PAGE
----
An interesting split in the media today. On the one hand the Fairfax media (in particular the AFR that I read on the plane today) continue with the general theme that Gillard is toast and someone else needs to take over. Various candidates are proposed, and a couple of columnists openly point out that Shorten, Crean and others aren’t up to the job, and therefore Rudd is the only candidate.
In the Australian today the Newspoll is out, and it has a bit of a bounce for Gillard and for Labor. I’d write this off as coincidence – the last poll was particularly bad, this one was always going to be better. However, apparently they did the split by geography, and much of the bounce was in Western Sydney. The flipside is that the Newpoll also purports to show that Rudd could win an election, and Gillard cannot – they specifically asked who people would vote for if Rudd were leader of Labor, and the two-party preferred would have Rudd winning.
I don’t believe that statistic in terms of likely outcome. It may be true that people would vote for Rudd “if an election were held tomorrow”, but after the grind of an election campaign in which all the nasty things his colleagues said about him were aired, and people were reminded why they disliked the guy last time he was leader, I’d say only a fraction of that support would turn out to be real. And I think whilst Rudd is liked more than Gillard, changing leader again would depress the overall Labor vote.
All of this leaves the Fairfax media behind the story again – they’re still chasing yesterday’s story that Gillard is toast, when the Newspoll today means she’s not. It must be heartily annoying for Labor that they dislike the Australian so much (and to be fair, much of their “journalism” is very low quality – but the same can be said of the Fairfax media, it’s just that it’s low-quality that supports Labor) and yet are completely beholden to them for the most respected national poll. And the stories that come out of that poll are directed by the questions that the Australian’s editorial team choose to have asked.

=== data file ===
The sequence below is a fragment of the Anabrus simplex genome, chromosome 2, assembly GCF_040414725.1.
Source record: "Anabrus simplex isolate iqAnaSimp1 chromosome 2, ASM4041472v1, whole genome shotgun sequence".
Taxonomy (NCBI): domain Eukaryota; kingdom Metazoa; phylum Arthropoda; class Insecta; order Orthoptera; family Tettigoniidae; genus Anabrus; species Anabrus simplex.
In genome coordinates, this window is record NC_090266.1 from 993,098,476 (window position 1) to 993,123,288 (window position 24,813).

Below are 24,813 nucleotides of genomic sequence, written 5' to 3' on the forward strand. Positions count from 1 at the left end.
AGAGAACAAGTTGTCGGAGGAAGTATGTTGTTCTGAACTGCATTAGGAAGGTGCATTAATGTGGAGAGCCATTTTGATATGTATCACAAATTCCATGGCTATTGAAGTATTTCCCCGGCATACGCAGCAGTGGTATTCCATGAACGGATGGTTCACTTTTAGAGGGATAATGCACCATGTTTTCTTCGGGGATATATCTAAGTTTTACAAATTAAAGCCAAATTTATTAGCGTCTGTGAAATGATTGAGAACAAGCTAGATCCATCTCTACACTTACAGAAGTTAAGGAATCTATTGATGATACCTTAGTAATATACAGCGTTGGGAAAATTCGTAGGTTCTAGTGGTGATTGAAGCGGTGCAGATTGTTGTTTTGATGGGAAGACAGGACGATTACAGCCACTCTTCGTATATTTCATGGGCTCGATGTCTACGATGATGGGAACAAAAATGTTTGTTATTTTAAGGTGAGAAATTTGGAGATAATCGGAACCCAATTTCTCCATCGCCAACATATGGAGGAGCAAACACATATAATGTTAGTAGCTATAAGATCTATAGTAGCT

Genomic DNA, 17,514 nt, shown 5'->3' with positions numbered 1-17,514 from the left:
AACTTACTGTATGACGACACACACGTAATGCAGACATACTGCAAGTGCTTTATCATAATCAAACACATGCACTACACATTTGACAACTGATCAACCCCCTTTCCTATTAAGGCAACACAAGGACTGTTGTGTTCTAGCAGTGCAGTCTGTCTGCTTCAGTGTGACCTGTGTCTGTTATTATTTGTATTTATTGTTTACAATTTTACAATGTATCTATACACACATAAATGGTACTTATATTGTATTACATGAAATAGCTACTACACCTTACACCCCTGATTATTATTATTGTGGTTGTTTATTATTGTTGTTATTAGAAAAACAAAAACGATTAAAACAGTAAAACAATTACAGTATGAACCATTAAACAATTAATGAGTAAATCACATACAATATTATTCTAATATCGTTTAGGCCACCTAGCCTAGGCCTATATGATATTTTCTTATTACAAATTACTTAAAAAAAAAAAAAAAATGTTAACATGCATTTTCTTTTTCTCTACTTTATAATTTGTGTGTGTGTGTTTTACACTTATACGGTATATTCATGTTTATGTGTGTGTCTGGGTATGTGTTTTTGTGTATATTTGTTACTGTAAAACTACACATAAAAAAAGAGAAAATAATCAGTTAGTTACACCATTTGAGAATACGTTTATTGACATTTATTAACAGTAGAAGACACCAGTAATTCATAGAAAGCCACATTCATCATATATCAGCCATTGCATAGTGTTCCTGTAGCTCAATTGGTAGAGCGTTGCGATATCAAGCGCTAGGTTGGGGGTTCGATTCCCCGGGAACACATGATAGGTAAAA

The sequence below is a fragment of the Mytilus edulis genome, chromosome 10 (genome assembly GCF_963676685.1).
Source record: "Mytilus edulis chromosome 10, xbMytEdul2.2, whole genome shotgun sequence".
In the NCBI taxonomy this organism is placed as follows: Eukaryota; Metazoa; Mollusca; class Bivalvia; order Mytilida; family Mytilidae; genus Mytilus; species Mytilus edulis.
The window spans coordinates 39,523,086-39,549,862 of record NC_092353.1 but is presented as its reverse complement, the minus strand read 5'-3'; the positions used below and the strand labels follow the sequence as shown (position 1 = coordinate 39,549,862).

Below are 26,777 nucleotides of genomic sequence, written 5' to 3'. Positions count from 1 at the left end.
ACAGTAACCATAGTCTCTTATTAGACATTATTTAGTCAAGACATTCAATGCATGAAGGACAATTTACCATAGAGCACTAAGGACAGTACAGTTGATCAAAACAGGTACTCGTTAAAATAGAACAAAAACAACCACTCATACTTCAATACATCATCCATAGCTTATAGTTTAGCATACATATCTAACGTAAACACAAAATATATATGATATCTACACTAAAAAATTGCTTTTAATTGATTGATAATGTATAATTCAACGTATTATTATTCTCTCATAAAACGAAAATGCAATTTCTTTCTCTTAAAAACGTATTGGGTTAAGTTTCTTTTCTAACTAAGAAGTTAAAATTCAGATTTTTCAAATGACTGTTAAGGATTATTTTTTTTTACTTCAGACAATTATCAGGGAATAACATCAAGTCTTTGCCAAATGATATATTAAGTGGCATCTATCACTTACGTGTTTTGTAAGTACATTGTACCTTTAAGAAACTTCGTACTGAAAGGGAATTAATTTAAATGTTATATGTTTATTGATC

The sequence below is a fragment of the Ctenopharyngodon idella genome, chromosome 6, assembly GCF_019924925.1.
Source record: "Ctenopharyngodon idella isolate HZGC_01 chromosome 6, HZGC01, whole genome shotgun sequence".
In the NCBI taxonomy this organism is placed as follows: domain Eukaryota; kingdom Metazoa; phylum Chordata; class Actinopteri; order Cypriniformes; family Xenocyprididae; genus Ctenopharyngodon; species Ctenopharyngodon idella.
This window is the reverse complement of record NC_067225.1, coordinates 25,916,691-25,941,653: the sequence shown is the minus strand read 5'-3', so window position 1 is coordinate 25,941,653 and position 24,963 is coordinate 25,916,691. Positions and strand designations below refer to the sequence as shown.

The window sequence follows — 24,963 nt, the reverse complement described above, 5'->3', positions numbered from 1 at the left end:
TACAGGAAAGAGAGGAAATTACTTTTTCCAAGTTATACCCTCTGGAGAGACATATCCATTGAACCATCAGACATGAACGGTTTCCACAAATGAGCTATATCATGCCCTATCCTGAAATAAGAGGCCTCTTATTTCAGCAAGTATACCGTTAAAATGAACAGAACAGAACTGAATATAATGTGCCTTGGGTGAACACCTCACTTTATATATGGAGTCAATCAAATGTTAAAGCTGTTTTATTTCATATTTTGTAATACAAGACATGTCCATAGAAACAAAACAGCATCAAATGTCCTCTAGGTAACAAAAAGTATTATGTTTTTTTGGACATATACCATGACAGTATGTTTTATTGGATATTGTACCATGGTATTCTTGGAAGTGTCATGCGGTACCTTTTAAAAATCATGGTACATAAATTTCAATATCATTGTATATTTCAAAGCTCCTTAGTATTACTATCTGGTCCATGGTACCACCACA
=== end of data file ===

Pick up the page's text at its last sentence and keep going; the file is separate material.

What does all of this tell me? Well, I think Gillard will get through this next sitting of parliament, which will see her through to the other side of the budget. Rudd doesn’t have the numbers, no-one else will push it, and the Newspoll gives her breathing space (notwithstanding the “Rudd could win” result in that poll). But I do agree with Shanahan in The Australian today who says that it’s messy politics. Essentially Gillard is buying support day by day because her position is so precarious, but all that is coming at the expense of the medium-term (the election), and even worse, at the expense of the long-term (good governance and the economy). I think the wheels will come off as we get closer to the election.
Also hiding in the articles was a quote from Penny Wong on the importance of fiscal discipline heading into the budget. So far Gillard hasn’t gone overly crazy with new promises (beyond the big ticket unfunded Gonski and NDIS schemes), but if they decide that the visit to Western Sydney worked well and want to do the same all over the country, that will add up to lots of small scale pork barrelling in every marginal electorate. It might work for reclaiming some votes, I’m not sure that in aggregate it’s an election winning strategy.